Looking ahead there's also much hope that the higher-energy collisions might yield a legendary Higgs boson, which would offer much more insight into the behavior of the universe.  The LHC's other major detector -- ATLAS (A Toroidal LHC ApparatuS) -- was designed to search for the Higgs boson.

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RE: Wait
By Iaiken on 2/1/2011 6:31:26 PM , Rating: 3
It wasn't long ago until humans could see or detect atoms and the like, even though they're literally everywhere and you're made of them.


The scientists of the Manhattan Project who undertook the great endeavor of splitting the atom were essentially working blind. At the start they didn't even have access to simple computers and everything was done by hand or by slide rule.

Many explanations and ideas regarding fission arose and were discredited. It even took substantial guesswork and elimination to figure out suitable a suitable candidate for fission in U-235. The vast majority of the effort on the project was actually spent on figuring out methods for separating enough U-235 from ores that were primarily composed of the chemically identical U-238 or creating breeder reactors to produce plutonium.

Building the actual bombs was a comparatively trivial engineering problem once they had enough enriched uranium or plutonium for the cores. The gun-type design of "Little Boy" was so simple that they didn't even bother to test it. The amount of enriched uranium was so small at the time, that the idea of testing.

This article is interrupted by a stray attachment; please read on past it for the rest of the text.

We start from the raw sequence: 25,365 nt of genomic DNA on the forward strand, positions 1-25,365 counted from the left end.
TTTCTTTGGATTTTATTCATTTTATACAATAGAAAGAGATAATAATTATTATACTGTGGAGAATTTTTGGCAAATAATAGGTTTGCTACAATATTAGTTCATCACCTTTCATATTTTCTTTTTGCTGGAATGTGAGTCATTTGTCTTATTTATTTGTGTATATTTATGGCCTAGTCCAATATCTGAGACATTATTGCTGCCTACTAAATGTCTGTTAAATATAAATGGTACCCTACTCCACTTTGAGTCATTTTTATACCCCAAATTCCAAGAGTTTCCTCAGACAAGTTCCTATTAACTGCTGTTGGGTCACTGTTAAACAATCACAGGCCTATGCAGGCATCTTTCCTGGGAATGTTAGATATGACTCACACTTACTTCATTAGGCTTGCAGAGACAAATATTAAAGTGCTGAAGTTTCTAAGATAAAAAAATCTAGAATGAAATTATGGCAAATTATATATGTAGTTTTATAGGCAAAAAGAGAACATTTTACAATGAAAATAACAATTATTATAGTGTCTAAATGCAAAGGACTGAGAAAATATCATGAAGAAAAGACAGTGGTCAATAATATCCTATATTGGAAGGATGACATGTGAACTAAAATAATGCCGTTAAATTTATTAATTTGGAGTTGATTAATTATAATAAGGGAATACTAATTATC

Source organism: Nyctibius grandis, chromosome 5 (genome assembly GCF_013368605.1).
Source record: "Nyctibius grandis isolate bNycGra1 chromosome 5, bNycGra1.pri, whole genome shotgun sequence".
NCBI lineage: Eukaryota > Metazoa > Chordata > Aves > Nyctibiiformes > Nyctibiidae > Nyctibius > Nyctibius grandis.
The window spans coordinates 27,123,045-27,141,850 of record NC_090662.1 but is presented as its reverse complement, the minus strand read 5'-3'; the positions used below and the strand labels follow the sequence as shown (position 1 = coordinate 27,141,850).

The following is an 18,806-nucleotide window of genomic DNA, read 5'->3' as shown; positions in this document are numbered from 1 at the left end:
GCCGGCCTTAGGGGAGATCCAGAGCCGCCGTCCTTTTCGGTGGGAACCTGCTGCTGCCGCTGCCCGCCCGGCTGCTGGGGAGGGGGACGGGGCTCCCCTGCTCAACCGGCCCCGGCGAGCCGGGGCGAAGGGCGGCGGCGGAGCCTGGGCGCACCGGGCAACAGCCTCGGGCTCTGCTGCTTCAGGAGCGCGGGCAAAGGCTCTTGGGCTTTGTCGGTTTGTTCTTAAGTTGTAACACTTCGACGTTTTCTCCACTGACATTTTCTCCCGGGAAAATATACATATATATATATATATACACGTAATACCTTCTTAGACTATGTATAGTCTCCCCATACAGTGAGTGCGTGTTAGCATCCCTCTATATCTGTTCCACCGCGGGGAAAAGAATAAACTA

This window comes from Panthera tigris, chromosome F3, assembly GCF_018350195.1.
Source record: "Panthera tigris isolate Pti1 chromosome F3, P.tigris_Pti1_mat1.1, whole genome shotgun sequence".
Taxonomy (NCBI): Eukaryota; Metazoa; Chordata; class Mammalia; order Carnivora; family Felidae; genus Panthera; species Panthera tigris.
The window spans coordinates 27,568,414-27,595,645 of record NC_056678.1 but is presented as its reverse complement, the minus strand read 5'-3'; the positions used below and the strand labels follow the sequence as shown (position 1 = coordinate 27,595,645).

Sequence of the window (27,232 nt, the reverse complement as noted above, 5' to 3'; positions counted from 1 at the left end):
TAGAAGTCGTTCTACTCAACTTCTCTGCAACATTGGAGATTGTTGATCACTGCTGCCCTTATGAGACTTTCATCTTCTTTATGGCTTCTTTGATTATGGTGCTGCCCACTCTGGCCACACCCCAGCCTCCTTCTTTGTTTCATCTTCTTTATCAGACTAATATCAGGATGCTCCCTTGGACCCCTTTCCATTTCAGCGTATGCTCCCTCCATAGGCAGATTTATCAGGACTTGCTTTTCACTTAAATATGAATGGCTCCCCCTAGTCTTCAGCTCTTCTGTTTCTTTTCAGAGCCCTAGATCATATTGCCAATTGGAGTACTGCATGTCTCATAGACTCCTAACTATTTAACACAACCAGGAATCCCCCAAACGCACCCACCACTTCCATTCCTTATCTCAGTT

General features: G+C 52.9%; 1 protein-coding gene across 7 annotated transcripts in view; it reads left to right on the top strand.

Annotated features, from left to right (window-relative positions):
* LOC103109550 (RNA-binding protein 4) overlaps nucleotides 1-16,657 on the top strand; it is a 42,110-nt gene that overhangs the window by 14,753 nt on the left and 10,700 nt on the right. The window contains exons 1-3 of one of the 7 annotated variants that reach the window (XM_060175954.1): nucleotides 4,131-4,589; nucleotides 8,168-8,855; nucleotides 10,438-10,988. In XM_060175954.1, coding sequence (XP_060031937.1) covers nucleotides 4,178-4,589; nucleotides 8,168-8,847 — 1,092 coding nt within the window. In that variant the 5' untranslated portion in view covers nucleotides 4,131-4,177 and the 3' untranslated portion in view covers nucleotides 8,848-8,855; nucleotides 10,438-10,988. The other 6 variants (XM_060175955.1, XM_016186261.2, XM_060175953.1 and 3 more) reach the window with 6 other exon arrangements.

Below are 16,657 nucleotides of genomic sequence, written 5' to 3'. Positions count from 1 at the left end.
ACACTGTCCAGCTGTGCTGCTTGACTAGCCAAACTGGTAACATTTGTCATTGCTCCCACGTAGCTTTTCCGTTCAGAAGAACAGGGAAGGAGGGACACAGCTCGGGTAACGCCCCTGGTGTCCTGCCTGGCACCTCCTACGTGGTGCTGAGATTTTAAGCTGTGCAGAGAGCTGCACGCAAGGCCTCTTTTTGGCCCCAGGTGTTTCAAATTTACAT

It's amazing what a little imagination, unwavering government support and essentially unlimited resources can achieve.

It's so simple in fact, that in 2004 Joe Biden was presented with a crude-but-functional nuclear device that was built by university students from legally obtainable products. All it needed was a quantity of enriched uranium the size of a softball. This once-great mystery is now so well understood that the abstract processes and even the math behind it is taught most high school chemistry/physics classes.

RE: Wait
By FITCamaro on 2/1/2011 8:41:13 PM , Rating: 2
If I remember correctly, the two bombs dropped on Japan didn't even make all their uranium explode or whatever the term is.

RE: Wait
By jeff834 on 2/2/2011 3:10:02 AM , Rating: 2
React would probably be acceptable.

RE: Wait
By Iaiken on 2/2/2011 9:14:09 AM , Rating: 2
Doesn't matter if the designs didn't work to optimal efficiency. They still instilled so much terror into the population that they went from being militaristic jingos to pacifists almost over night.

RE: Wait
By Iaiken on 2/2/2011 9:23:07 AM , Rating: 2
The amount of enriched uranium was so small at the time, that the idea of testing was seen as a terrible waste of time and resources.


RE: Wait
By UNHchabo on 2/8/2011 1:21:29 PM , Rating: 2
The gun-type design of "Little Boy" was so simple that they didn't even bother to test it.

While you are correct, your wording makes it sound as if Little Boy (dropped on Hiroshima) was the first nuclear bomb to be set off. This is not true:

"Google fired a shot heard 'round the world, and now a second American company has answered the call to defend the rights of the Chinese people." -- Rep. Christopher H. Smith (R-N.J.)